Saturday, 7 March 2009

Michael Pierce --- Madoff and Latin America

Payback strategies for Madoff investors

Elie Weisel, the famous Holocaust survivor and Nobel laureate, wants his Madoff funds back and wants real payback for the world's largest Ponzi scheme. He is one of more than 2,500 Madoff investors who have filed their claims in New York's federal bankruptcy court, against Madoff and about $950 million in assets, recovered to date.

Weisel described his ideal payback against Madoff, as follows: "I would like him to be in a solitary cell with a screen, and on that screen, for at least five years of his life, every day and every night there should be pictures of his victims, one after the other after the other, always saying 'look, look what you have done to this poor lady, look what you have done to this poor child, look what you have done."

For those Madoff investors who want to take quick and definitive action on "payback", two important dates must be noted (March 11th and July 2nd, 2009). Judge Denny Chin, the Manhattan Federal District Court Judge hearing the Madoff case, has set March 11, 2009 as the notification deadline for those Madoff victims who wish to face-off with Madoff and speak at his plea proceedings. The July 2, 2009 date is vitally important for those who wish to file claims in New York's US federal bankruptcy court. Thousands of Madoff victims have not yet filed their claims with the bankruptcy court.

Many duped investors have not taking action, but are urged to do so, immediately. Some Banco Santander investors, have been lulled to sleep by the Bank's feeble offer of preferred shares (returning a 2% yearly dividend) to replace their Madoff investment losses. At least Banco Santander has offered their investors something. However, trusting in the future of the Bank's preferred shares may be just another Madoff folly. Banco Santander, Bank of America, Citibank, and their investment intermediaries, have failed their clients miserably.

There are many other viable remedies available to Madoff's victims. For those whose investments are under $2 million, joining a class action lawsuit in the US, is often a good choice. Of course choosing a good law firm, experienced in creditors' rights and bankruptcy and insolvency law is key. A class action law suit, such as the one now pending in Florida, is normally not the best option for investors with losses in excess of $2 million. These investors are better served by filing individual law suits. A top US law firm, representing Madoff investors as individuals, will be able to provide them with a wider range of personal services and, normally, can recover more than those investors grouped together as a Class.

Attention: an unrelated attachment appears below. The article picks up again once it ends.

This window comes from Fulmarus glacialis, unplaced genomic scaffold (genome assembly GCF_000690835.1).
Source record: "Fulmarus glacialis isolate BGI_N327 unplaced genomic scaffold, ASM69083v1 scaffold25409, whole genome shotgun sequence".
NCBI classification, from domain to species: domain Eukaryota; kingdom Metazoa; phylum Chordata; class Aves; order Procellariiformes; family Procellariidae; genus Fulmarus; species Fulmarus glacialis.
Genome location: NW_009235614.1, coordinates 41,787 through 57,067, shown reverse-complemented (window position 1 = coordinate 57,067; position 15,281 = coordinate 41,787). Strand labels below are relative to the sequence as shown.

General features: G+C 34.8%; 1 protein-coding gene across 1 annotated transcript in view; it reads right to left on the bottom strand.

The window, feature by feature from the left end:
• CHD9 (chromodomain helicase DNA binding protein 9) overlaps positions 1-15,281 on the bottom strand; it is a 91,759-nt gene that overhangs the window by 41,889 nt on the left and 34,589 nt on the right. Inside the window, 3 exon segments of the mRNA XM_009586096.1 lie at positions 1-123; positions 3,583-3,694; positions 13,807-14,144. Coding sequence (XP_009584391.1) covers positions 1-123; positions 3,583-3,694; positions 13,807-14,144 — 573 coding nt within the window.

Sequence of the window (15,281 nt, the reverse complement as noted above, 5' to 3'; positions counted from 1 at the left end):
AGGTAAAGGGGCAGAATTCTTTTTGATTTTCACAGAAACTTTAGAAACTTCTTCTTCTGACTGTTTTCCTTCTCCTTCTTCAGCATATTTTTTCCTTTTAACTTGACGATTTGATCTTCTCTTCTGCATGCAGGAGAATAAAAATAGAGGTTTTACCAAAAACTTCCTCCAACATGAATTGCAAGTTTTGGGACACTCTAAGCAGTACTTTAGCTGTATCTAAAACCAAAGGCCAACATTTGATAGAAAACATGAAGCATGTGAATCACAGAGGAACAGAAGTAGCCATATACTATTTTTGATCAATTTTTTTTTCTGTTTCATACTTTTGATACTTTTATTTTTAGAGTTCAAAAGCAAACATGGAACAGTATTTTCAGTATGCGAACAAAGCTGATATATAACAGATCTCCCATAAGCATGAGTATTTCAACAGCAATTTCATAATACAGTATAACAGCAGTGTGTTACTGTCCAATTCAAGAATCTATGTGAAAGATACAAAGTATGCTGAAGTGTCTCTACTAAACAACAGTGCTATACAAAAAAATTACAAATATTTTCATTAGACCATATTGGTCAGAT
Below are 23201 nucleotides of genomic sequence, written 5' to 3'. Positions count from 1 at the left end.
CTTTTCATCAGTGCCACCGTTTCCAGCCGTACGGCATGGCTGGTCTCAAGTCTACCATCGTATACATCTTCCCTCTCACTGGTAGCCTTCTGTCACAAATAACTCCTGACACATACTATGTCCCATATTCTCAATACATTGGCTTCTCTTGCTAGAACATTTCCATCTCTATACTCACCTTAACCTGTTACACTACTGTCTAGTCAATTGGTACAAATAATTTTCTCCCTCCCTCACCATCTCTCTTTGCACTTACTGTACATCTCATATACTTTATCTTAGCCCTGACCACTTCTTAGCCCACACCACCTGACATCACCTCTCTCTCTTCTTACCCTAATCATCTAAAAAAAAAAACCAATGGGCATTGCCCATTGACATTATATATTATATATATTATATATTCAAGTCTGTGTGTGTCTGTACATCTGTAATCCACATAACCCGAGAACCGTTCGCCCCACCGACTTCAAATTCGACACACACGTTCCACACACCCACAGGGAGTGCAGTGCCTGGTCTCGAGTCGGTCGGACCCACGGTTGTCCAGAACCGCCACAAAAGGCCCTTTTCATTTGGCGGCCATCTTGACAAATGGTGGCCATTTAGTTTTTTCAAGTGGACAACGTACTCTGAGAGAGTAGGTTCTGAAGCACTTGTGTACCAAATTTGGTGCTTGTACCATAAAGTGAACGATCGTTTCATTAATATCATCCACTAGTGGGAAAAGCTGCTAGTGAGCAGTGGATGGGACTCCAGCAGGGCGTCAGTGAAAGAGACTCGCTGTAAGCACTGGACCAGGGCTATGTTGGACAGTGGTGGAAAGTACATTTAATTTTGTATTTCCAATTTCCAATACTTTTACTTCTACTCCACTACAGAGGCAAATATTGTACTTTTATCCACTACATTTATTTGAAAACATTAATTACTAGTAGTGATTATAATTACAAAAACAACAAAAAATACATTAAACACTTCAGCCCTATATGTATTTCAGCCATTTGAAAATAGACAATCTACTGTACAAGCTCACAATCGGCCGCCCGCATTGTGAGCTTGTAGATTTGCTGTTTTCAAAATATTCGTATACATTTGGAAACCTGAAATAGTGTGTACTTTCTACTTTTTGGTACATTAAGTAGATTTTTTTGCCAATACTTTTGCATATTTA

Financial payback in the Madoff claims may take several years. Those US bankruptcy claimants, represented as individual clients by their attorneys, could be the first to recover a portion of their investments. Madoff's plea proceeding is scheduled for March 12th. Rumors are strong that he may plead guilty and that he has been fully cooperating with the government to reach a plea bargain that just might save him from life in prison. Madoff's "full cooperation" would entail a full and total disclosure of: his fraud, how it was developed, who participated and schemed with him, and, most importantly --- where is the money? Without full disclosure and cooperation, Madoff will definitely spend the rest of his short life in jail. Madoff could very likely be holding back on information, pointing to other guilty parties, and to funds hidden worldwide. Once other guilty parties, and additional funds are discovered, this will definitely "sweeten-the-pot" for those, smart enough to file their bankruptcy claims before July 2, 2009.

In order to be made whole, investors should choose capable and qualified US lawyers. Our US legal system offers a vast array of legal options to recover Madoff investors' losses. Aside from bankruptcy court representation, there are many Madoff intermediary banks, accountants, and financial institutions who must pay for their negligence and lack of due diligence. Also, an estimated $6 billion in insurance may be available to settle claims. Deep-pocket money managers and middlemen, both in the Madoff and Stanford Ponzi schemes, will pay for their negligence.

In sum, I recommend quick and definitive US legal action, in both the Madoff and Stanford cases.

We have a consortium of three top US law firms and I will be glad to talk with clients about their legal rights in the United States. My email is and I can correspond in Spanish, Russian and French.
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